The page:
And as we were in the throes of late winter-early spring in Western Washington, that meant we were beset on all sides by dreary grey skies, sudden rain storms, and other days that fill one’s bones with a sense of cold. AS such, my mother requested I make some sort of slow-braised beef dish with the roast. I agreed to make Ragu, as I’d been looking for an excuse to make polenta for some time, and this seemed an appropriate combination.

Ragu is the Italian version of French Ragout (and you thought there would be no relevance between our discussion of April Fools and France and an Italian entrée! I TOLD YOU: I don’t need to plan jokes, Life writes them for me.) and whereas French ragout is a meat and vegetable stew, Ragu is instead a meat sauce for pasta. However, it is MADE like a stew, it’s then just served over noodles or other starches. Since the intent is to have the large roast break apart in the sauce, that means we want full penetration of the meat, and also a lot of meat flavor built into the sauce. This is pretty easy to achieve by quartering the 3-ish pound roast, and browning the quarters on all sides.

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These look almost good enough to eat! But don’t. We have…plans…for them.

Then, of course, if you’re going to make a European stew, that means you’re starting with mirepoix: Onion, carrot, and celery, sliced, and softened in the left over beef fat and juices from the browning. Also, salt. You should always salt every step of a recipe like this. IN fact, you should have seasoned your beef with salt and pepper before browning, but I forgot, so now you’re more likely to forget too.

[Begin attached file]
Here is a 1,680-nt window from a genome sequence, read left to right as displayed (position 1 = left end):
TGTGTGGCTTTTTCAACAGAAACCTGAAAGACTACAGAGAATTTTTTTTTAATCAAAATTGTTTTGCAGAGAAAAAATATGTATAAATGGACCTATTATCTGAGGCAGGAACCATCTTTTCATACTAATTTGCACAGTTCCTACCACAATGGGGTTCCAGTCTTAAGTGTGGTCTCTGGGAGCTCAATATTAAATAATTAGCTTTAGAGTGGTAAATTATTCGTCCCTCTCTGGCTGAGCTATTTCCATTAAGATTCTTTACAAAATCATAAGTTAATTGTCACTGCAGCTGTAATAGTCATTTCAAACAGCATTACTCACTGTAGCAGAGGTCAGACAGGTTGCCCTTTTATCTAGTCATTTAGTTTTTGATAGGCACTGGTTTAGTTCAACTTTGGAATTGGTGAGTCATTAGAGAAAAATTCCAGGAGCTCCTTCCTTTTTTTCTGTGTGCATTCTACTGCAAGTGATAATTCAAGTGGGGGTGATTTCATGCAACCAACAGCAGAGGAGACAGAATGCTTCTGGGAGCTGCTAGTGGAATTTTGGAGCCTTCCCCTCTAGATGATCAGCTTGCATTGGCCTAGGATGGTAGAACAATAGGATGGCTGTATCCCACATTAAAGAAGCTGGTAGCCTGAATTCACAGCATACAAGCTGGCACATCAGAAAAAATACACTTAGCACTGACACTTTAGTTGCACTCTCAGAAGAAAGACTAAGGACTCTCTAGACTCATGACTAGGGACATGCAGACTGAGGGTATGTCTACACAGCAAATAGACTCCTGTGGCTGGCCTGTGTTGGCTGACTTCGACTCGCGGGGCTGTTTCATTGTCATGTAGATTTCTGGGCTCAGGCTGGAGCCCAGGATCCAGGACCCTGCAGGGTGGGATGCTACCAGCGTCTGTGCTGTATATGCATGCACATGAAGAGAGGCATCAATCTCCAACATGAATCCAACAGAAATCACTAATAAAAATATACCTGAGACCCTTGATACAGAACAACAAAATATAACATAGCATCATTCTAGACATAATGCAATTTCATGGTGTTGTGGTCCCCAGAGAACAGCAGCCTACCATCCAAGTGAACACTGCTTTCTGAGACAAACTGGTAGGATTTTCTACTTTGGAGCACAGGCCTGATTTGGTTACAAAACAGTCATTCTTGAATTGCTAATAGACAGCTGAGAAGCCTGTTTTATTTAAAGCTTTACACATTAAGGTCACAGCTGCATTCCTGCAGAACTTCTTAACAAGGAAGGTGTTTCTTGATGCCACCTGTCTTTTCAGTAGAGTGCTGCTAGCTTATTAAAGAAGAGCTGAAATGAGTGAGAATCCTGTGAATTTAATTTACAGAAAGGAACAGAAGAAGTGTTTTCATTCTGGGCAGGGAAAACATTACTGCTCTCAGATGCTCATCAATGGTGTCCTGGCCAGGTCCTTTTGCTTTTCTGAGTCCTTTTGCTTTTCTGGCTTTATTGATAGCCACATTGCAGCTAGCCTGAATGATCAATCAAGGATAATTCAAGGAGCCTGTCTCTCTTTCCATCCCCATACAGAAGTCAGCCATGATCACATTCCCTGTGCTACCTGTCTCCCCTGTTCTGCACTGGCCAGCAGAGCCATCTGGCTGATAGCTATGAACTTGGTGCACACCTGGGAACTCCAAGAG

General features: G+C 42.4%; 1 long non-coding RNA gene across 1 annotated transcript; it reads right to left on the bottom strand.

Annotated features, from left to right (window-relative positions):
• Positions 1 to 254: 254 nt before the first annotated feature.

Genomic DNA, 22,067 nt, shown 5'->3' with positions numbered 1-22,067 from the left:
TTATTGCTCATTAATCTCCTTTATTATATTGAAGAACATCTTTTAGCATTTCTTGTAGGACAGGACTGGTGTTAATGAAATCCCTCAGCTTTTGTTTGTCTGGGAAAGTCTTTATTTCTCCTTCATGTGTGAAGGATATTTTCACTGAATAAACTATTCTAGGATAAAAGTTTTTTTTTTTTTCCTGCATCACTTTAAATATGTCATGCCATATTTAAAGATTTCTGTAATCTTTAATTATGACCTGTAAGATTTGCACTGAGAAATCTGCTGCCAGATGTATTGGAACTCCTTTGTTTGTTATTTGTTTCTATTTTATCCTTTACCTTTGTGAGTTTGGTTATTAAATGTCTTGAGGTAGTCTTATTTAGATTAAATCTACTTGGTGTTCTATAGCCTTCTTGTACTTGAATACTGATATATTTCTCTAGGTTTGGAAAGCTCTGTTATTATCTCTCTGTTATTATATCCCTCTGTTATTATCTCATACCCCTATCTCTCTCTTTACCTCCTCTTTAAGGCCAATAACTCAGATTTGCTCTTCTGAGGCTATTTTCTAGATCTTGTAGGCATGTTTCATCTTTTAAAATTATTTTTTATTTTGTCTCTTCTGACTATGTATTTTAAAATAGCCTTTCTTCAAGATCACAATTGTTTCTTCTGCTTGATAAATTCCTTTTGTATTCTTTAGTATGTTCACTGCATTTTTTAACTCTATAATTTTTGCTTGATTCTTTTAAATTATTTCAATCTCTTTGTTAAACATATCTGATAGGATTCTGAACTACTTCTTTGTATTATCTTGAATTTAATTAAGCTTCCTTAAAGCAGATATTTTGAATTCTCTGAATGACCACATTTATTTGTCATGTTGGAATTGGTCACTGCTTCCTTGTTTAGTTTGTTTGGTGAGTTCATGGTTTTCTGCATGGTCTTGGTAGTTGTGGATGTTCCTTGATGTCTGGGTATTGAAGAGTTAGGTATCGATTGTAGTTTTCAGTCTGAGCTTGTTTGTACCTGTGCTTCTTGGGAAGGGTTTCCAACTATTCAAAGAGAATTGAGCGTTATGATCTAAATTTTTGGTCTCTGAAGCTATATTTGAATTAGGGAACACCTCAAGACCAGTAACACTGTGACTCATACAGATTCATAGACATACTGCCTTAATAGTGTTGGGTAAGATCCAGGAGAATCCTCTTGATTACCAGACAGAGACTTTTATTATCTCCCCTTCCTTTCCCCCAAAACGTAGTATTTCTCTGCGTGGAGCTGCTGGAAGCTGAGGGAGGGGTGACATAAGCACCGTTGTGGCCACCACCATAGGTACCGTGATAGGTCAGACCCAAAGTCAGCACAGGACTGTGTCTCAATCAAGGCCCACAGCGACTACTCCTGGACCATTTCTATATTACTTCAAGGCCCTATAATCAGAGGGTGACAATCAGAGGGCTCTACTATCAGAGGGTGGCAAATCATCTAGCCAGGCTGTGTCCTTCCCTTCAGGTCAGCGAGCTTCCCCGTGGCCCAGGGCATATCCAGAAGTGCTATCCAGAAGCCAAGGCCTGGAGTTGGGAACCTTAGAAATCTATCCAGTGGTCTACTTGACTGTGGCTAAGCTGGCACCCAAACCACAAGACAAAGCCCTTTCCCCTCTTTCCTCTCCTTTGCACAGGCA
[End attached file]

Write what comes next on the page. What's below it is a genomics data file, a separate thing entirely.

Since this is an Italian sauce, it’s going to be tomato-heavy, so once the mirepoix starts to  soften and get translucent, hit it with some umami in the form of a tomato paste. A pro move would be to clear out a space in the middle of the pot, and let the tomato paste brown for 30 seconds to a minute before stirring it in, but I didn’t feel like it, so don’t push yourself to do it if you don’t want to,


I accidentally sprayed a lot of my tomato paste around, which you can kind of see on the handle of the spoon. It was the last little bit from the tube, and it collapsed on me weirdly.

Hopefully at this point the mirepoix has scrubbed up all the browning in the pot from the beef, but it’s going to start laying down more with the tomato paste, and it’s time to bring in an important player here. Since we’re working with a well-marbled hunk of beef, that means this recipe is going to have a solid amount of fat to it. And that fat is going to be a problem if you don’t balance it with other elements. And here, that means you’re going to want acid. Yes, the tomato sauce will add more, but that acid will be used mostly to break down the connective tissue, and penetrate the meat. You want something to brighten up the sauce.